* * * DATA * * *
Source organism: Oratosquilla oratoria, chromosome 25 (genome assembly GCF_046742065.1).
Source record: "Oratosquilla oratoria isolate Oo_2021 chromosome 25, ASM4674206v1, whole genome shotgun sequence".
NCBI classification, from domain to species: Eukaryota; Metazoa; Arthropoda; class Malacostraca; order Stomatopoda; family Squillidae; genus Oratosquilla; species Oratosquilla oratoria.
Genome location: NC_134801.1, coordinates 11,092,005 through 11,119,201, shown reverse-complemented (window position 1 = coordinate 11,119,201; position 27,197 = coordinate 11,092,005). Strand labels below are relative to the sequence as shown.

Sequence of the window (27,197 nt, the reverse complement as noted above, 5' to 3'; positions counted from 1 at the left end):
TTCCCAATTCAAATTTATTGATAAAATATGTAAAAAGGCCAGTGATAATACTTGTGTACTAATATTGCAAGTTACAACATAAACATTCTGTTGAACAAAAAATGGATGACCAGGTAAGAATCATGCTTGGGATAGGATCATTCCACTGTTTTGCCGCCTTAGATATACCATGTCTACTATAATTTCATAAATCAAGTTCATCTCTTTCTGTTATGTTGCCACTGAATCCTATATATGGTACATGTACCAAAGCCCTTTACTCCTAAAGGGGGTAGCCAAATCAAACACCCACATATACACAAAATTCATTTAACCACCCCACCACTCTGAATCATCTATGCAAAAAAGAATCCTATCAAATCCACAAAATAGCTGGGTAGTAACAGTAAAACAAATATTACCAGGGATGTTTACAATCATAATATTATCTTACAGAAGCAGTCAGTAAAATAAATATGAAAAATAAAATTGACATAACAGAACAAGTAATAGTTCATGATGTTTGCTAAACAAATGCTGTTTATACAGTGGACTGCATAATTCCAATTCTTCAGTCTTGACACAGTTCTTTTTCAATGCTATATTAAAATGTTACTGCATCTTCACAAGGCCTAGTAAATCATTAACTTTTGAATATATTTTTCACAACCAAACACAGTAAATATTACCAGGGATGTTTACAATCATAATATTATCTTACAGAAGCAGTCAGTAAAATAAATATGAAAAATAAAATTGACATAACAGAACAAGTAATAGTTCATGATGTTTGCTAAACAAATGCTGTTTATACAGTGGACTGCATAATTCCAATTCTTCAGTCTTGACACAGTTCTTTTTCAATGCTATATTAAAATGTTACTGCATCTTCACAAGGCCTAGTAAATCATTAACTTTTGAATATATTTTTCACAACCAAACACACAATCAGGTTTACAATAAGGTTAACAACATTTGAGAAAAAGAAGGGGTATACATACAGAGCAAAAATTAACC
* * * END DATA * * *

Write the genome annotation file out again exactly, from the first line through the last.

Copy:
Source organism: Oratosquilla oratoria, chromosome 25 (genome assembly GCF_046742065.1).
Source record: "Oratosquilla oratoria isolate Oo_2021 chromosome 25, ASM4674206v1, whole genome shotgun sequence".
NCBI classification, from domain to species: Eukaryota; Metazoa; Arthropoda; class Malacostraca; order Stomatopoda; family Squillidae; genus Oratosquilla; species Oratosquilla oratoria.
Genome location: NC_134801.1, coordinates 11,092,005 through 11,119,201, shown reverse-complemented (window position 1 = coordinate 11,119,201; position 27,197 = coordinate 11,092,005). Strand labels below are relative to the sequence as shown.

Sequence of the window (27,197 nt, the reverse complement as noted above, 5' to 3'; positions counted from 1 at the left end):
TTCCCAATTCAAATTTATTGATAAAATATGTAAAAAGGCCAGTGATAATACTTGTGTACTAATATTGCAAGTTACAACATAAACATTCTGTTGAACAAAAAATGGATGACCAGGTAAGAATCATGCTTGGGATAGGATCATTCCACTGTTTTGCCGCCTTAGATATACCATGTCTACTATAATTTCATAAATCAAGTTCATCTCTTTCTGTTATGTTGCCACTGAATCCTATATATGGTACATGTACCAAAGCCCTTTACTCCTAAAGGGGGTAGCCAAATCAAACACCCACATATACACAAAATTCATTTAACCACCCCACCACTCTGAATCATCTATGCAAAAAAGAATCCTATCAAATCCACAAAATAGCTGGGTAGTAACAGTAAAACAAATATTACCAGGGATGTTTACAATCATAATATTATCTTACAGAAGCAGTCAGTAAAATAAATATGAAAAATAAAATTGACATAACAGAACAAGTAATAGTTCATGATGTTTGCTAAACAAATGCTGTTTATACAGTGGACTGCATAATTCCAATTCTTCAGTCTTGACACAGTTCTTTTTCAATGCTATATTAAAATGTTACTGCATCTTCACAAGGCCTAGTAAATCATTAACTTTTGAATATATTTTTCACAACCAAACACAGTAAATATTACCAGGGATGTTTACAATCATAATATTATCTTACAGAAGCAGTCAGTAAAATAAATATGAAAAATAAAATTGACATAACAGAACAAGTAATAGTTCATGATGTTTGCTAAACAAATGCTGTTTATACAGTGGACTGCATAATTCCAATTCTTCAGTCTTGACACAGTTCTTTTTCAATGCTATATTAAAATGTTACTGCATCTTCACAAGGCCTAGTAAATCATTAACTTTTGAATATATTTTTCACAACCAAACACACAATCAGGTTTACAATAAGGTTAACAACATTTGAGAAAAAGAAGGGGTATACATACAGAGCAAAAATTAACC